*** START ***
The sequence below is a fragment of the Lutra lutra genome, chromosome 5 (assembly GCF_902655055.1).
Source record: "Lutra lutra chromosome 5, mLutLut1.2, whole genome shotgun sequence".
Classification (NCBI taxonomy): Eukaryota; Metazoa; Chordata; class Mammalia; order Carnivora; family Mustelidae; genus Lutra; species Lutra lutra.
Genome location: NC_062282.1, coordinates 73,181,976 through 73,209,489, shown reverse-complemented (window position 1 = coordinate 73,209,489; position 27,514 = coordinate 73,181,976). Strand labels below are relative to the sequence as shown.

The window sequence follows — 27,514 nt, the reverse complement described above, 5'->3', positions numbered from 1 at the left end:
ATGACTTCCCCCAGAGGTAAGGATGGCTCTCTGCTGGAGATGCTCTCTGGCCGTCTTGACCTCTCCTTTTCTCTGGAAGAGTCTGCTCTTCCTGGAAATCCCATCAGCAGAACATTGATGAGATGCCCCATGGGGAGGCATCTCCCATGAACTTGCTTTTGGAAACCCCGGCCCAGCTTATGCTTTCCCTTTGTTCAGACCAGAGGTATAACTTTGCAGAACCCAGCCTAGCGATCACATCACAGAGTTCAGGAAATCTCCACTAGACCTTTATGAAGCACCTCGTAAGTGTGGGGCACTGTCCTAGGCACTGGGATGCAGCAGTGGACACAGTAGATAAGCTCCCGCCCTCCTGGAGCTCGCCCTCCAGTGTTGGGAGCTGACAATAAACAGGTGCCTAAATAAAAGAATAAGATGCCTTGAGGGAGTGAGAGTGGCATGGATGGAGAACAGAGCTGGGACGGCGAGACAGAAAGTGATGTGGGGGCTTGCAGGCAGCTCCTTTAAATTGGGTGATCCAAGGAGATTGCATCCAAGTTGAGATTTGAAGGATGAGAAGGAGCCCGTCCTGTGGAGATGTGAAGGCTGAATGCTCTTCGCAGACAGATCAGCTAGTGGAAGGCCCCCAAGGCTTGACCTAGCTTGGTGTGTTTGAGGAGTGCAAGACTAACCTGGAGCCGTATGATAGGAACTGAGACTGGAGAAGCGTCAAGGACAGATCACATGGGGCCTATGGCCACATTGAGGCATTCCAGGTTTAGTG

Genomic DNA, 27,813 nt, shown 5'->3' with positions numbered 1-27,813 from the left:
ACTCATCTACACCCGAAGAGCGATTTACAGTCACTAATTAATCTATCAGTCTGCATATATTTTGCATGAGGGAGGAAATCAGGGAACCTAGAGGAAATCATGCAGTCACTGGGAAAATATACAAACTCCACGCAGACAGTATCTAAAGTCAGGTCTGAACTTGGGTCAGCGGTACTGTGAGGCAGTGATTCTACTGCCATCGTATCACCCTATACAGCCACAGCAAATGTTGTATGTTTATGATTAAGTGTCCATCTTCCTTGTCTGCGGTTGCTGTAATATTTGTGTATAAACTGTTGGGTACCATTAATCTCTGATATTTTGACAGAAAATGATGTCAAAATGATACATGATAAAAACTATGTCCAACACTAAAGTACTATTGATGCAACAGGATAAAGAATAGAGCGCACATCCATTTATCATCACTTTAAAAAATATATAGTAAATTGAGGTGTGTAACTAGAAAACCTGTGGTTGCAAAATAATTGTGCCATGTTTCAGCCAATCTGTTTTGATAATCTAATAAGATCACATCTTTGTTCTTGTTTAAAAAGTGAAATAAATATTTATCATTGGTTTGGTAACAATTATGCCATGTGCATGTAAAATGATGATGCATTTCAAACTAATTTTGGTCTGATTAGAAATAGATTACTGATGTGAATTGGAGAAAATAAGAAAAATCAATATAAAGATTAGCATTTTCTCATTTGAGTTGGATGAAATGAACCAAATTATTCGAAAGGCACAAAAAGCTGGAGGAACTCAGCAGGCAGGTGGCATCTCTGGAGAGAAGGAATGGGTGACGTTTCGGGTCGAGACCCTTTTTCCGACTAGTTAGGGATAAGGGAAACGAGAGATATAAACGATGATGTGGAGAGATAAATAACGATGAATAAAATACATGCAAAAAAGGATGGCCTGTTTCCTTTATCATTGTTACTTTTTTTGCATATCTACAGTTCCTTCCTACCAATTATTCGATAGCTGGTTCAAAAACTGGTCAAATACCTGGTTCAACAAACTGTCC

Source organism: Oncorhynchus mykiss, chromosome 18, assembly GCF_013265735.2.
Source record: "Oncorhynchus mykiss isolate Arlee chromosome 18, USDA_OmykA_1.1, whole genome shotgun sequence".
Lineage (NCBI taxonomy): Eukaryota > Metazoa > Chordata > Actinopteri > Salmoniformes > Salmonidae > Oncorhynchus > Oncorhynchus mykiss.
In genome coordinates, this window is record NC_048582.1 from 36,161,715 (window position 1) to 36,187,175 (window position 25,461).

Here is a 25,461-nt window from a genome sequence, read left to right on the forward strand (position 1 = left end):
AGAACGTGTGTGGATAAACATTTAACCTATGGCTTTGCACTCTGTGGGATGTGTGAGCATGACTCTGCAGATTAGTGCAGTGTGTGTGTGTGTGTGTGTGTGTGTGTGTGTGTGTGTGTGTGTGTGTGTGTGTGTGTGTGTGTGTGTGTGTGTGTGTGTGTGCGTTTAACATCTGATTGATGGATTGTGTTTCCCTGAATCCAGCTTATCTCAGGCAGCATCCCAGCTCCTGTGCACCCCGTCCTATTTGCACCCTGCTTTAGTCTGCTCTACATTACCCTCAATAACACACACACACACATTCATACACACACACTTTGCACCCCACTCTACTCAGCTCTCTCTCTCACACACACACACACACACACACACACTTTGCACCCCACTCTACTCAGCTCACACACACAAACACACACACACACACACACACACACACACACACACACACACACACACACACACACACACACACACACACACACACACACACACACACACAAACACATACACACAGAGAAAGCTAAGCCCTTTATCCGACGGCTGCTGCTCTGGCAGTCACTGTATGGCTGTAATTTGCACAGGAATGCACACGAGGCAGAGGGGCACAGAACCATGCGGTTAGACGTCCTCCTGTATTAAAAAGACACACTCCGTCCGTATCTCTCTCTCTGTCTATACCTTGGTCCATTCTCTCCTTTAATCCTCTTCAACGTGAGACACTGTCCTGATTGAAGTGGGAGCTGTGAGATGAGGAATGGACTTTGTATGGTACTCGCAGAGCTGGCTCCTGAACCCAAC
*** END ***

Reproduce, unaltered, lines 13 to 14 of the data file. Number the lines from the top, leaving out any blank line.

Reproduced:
Here is a 25,461-nt window from a genome sequence, read left to right on the forward strand (position 1 = left end):
AGAACGTGTGTGGATAAACATTTAACCTATGGCTTTGCACTCTGTGGGATGTGTGAGCATGACTCTGCAGATTAGTGCAGTGTGTGTGTGTGTGTGTGTGTGTGTGTGTGTGTGTGTGTGTGTGTGTGTGTGTGTGTGTGTGTGTGTGTGTGTGTGTGTGTGCGTTTAACATCTGATTGATGGATTGTGTTTCCCTGAATCCAGCTTATCTCAGGCAGCATCCCAGCTCCTGTGCACCCCGTCCTATTTGCACCCTGCTTTAGTCTGCTCTACATTACCCTCAATAACACACACACACACATTCATACACACACACTTTGCACCCCACTCTACTCAGCTCTCTCTCTCACACACACACACACACACACACACACTTTGCACCCCACTCTACTCAGCTCACACACACAAACACACACACACACACACACACACACACACACACACACACACACACACACACACACACACACACACACACACACACACACACACACACACAAACACATACACACAGAGAAAGCTAAGCCCTTTATCCGACGGCTGCTGCTCTGGCAGTCACTGTATGGCTGTAATTTGCACAGGAATGCACACGAGGCAGAGGGGCACAGAACCATGCGGTTAGACGTCCTCCTGTATTAAAAAGACACACTCCGTCCGTATCTCTCTCTCTGTCTATACCTTGGTCCATTCTCTCCTTTAATCCTCTTCAACGTGAGACACTGTCCTGATTGAAGTGGGAGCTGTGAGATGAGGAATGGACTTTGTATGGTACTCGCAGAGCTGGCTCCTGAACCCAAC